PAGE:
What's your favorite comic novel? Novelist Beth Gutcheon chose Evelyn Waugh's first novel, and explained why, noting that Catch-22 and Lucky Jim also were first novels. Parul Sehgal, this year's Balakian winner and PW editor, loves Muriel Spark's The Prime of Miss Jean Brodie. Tin House editor Rob Spillman's favorite? The Hitchhiker's Guide to the Galaxy, by Douglas Adams. Video of the conversation of the NBCC Reads event at the Center for Fiction above.
A round robin of comic favorites followed. The audience chimed in and everyone followed a side thread about comic classics read aloud with a shout-out of the best readers of their own comic work aloud, including Chimamanda Adichie,from her new work in progress, Donald Antrim, T.C. Boyle, Sam Lipsyte, and Colson Whitehead. Here's a sampling of the books discussed, including audience favorites:
Dave Eggers, A Heartbreaking Work of Staggering Genius and What Is the What.
Karen Russell, Swamplandia.
Ken Kesey, One Flew Over the Cuckoo's Nest.
Aimee Bender,The Particular Sadness of Lemon Cake.
Jonathan Lethem, Motherless Brooklyn.
Joseph Heller, Catch-22.
Richard Russo, Straight Man.
Kingsley Amis, Lucky Jim.
Jennifer Egan, A Visit from the Goon Squad (this year's NBCC fiction winner).
Paul Murray, Skippy Dies (NBCC fiction finalist this year).
Bret Easton Ellis, American Psycho.
Ed Park, Personal Days.
John Fante, Ask the Dust.
Jane Smiley, Moo.
Joshua Ferris. And Then We Came to an End.
Georges Perec, The Art and Craft of Approaching Your Head of Department to Submit a Request for a Raise, a Spillman add (his review here).
Eudora Welty. Especially “Why I Live at the P.O.” Read aloud.
Mark Twain. Mark Twain. Mark Twain.
And finally, the last of the long tail:
Stanley Booth: “Elise Sanguinetti's sadly forgotten The Last of the Whitfields. Let's celebrate those poor elderly writers who have faded into obscurity not because of any lack of talent–no, not by a long shot, and Sanguinetti's parents, the Ayers, were Alabama pioneers in the Civil Rights movement and owned The Anniston Star,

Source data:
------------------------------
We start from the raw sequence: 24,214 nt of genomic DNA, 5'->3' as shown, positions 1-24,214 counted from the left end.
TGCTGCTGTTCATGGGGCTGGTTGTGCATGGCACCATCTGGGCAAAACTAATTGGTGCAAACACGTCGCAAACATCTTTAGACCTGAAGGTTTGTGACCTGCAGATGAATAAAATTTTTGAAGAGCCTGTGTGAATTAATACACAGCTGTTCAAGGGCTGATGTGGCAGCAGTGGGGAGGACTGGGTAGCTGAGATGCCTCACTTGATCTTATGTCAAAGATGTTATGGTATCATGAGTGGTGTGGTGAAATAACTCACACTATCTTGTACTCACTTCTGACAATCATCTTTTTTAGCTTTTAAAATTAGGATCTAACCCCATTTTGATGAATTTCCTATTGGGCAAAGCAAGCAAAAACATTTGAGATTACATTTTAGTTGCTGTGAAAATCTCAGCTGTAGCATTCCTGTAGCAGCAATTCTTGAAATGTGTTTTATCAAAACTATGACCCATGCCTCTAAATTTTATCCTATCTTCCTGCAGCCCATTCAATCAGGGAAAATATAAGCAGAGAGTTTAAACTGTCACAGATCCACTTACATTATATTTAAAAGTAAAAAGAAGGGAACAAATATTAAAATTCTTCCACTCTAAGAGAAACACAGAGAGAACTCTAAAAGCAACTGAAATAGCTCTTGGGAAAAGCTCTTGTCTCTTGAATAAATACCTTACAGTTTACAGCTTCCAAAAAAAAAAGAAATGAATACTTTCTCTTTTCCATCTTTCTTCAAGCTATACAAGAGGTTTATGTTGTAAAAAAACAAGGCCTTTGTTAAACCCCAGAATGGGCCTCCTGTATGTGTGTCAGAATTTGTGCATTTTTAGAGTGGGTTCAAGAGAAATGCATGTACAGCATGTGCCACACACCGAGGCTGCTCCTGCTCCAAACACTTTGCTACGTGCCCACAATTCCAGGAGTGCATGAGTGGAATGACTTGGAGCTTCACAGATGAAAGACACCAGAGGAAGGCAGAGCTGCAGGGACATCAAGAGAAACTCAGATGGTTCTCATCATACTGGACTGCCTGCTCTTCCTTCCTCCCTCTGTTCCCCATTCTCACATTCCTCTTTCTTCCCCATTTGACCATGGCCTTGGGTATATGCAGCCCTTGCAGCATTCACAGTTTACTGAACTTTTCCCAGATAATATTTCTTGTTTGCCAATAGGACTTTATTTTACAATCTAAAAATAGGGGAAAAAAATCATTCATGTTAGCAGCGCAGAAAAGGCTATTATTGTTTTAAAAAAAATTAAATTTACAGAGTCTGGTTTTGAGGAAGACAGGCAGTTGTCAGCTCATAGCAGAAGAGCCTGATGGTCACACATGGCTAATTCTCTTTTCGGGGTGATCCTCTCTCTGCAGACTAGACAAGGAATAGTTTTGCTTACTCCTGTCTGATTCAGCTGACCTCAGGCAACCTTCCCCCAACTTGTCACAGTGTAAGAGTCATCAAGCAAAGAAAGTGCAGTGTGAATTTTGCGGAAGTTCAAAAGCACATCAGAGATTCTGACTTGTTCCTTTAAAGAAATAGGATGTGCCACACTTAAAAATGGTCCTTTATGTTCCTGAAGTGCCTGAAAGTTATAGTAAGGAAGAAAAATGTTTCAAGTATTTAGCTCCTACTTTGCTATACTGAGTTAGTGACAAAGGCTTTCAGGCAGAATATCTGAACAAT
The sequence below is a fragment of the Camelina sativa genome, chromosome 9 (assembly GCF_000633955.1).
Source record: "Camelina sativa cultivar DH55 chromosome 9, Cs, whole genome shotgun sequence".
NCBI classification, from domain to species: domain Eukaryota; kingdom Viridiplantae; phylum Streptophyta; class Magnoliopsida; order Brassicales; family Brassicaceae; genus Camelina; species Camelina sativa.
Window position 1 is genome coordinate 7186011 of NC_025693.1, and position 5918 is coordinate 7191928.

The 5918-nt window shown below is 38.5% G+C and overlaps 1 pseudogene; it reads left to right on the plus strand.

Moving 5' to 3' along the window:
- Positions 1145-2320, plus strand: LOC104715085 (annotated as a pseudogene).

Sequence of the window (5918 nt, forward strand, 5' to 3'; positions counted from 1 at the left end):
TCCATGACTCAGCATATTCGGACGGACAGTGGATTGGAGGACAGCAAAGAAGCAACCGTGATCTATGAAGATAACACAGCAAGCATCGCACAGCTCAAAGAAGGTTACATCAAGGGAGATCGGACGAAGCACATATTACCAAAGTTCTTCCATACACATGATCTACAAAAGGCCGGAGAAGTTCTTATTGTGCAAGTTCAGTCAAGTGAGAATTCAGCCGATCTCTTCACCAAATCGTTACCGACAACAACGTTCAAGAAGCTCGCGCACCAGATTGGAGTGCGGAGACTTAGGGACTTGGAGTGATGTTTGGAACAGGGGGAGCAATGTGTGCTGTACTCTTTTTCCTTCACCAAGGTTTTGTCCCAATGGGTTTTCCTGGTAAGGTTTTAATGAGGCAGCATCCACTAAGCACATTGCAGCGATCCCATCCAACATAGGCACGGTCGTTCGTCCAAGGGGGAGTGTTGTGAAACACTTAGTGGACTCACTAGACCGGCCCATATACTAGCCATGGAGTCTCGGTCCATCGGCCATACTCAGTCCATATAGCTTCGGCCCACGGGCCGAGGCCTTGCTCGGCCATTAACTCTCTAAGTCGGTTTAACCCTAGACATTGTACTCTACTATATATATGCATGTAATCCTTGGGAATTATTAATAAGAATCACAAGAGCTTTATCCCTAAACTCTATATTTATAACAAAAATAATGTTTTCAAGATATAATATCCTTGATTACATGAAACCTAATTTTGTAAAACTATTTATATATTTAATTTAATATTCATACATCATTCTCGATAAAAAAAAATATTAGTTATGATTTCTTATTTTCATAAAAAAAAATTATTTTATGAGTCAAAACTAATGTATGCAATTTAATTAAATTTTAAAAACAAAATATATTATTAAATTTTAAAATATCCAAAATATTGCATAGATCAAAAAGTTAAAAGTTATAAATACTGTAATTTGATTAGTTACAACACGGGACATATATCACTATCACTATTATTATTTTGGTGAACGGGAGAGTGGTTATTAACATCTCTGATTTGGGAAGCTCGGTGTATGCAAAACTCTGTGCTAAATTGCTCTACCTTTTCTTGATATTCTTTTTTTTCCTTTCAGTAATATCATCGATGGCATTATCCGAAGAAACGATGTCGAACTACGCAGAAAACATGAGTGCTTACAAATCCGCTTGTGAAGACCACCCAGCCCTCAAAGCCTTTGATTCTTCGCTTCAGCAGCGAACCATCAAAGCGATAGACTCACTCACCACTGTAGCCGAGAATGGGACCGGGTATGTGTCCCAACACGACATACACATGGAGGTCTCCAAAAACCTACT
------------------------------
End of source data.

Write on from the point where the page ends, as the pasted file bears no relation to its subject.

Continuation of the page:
Katherine Hoyt: “Roger Boylan's Killoyle, for his wry humor and his attention to–and abundance of–detail; for his making the running-form as readable as it is hilarious; but most of all for his humanity.”
Vinton Rafe McCabe:”For me the best source of the truly funny-born-of-misery comedy is Betty MacDonald, who managed to write herself a bestseller back in the 1940s with The Egg and I.”
D M Morrison:”Thrumm, a remarkable 2001 novel by Martin Edwards — not the British mystery writer but a British banker currently working in, of all places, Yemen. The book is about contemporary Britain as seen through the eyes of talking cow. He (not she; the book is a sly take on gender roles) happens to be an emissary from another planet.”
Charles Pius Murray: “One of my all-time favorites is Bel Kaufman’s 1964 novel Up the Down Staircase–an hilarious, warm, funny, but compassionate look at the experience of public school education in the 1960s, many of whose lessons remain applicable today.”
Robert Orsi: “The funniest novel I've read is Jerome K. Jerome's Three Men in A Boat. I first came across it in an old English language bookstore when I was teaching at the University of Rome in 1985. I began reading it on the bus home and was laughing so hard that I scandalized other bus riders.”
Carlo Wolff:”I keep circling back to The Nightclerk, a darkly comic novel by Stephen Schneck that I read decades ago.”
Paul Zakrzewski: “My favorite comic novel may be Bruce Robinson's The Peculiar Memoirs of Thomas Penman (1999). Robinson was the talent behind the puerile but darkly funny British comedy Withnail. Robinson's trick in Withnail is mixing acid humor with careful nostalgia that renders the struggles of two 1960s London actors both funny and moving at the same time. He pulls off the same trick in Thomas Penman.”